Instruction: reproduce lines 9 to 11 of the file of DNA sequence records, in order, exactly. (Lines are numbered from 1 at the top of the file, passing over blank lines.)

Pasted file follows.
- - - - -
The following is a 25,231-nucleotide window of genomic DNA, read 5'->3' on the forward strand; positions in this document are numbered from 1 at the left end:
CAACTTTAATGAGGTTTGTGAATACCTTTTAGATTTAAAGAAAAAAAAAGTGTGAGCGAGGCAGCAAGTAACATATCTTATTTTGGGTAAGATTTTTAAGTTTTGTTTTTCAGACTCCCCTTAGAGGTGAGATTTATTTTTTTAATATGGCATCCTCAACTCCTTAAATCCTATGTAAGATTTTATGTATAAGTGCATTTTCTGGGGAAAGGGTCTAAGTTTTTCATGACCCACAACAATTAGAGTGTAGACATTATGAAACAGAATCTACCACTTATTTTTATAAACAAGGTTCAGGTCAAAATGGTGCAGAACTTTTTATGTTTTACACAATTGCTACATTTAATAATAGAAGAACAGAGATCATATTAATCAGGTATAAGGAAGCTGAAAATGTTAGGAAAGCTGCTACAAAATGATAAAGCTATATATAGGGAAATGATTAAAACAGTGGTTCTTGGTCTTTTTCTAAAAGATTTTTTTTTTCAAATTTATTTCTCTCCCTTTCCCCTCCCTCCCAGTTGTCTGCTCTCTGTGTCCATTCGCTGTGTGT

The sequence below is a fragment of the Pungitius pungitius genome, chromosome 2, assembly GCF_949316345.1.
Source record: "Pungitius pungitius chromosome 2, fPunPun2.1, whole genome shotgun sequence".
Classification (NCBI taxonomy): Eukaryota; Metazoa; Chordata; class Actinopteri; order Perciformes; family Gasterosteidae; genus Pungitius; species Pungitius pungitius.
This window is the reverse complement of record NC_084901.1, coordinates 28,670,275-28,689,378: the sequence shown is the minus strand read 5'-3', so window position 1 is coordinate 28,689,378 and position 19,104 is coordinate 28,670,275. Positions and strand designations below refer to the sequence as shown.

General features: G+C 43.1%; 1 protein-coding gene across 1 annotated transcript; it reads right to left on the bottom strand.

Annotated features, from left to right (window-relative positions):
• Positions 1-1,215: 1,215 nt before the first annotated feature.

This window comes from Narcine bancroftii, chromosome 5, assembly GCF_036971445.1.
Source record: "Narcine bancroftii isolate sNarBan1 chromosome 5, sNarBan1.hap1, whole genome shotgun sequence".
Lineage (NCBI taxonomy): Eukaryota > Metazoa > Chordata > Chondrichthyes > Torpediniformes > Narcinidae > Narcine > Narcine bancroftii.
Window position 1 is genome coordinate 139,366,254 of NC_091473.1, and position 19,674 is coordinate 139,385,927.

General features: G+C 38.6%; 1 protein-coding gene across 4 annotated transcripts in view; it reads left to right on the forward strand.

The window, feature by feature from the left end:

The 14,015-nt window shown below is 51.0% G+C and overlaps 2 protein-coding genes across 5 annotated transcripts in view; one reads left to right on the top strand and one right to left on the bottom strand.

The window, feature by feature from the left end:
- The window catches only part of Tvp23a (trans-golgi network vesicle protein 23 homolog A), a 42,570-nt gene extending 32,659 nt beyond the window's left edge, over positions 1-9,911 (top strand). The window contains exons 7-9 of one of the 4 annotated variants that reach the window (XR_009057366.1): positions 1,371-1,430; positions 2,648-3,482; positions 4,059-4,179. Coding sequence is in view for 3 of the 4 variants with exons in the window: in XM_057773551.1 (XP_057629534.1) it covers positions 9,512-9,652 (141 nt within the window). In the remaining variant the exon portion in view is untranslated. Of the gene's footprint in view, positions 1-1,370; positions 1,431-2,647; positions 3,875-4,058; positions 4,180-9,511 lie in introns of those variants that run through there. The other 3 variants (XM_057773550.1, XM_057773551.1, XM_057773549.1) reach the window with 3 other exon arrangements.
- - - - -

• Positions 1-1,215: 1,215 nt before the first annotated feature.

This window comes from Narcine bancroftii, chromosome 5, assembly GCF_036971445.1.
Source record: "Narcine bancroftii isolate sNarBan1 chromosome 5, sNarBan1.hap1, whole genome shotgun sequence".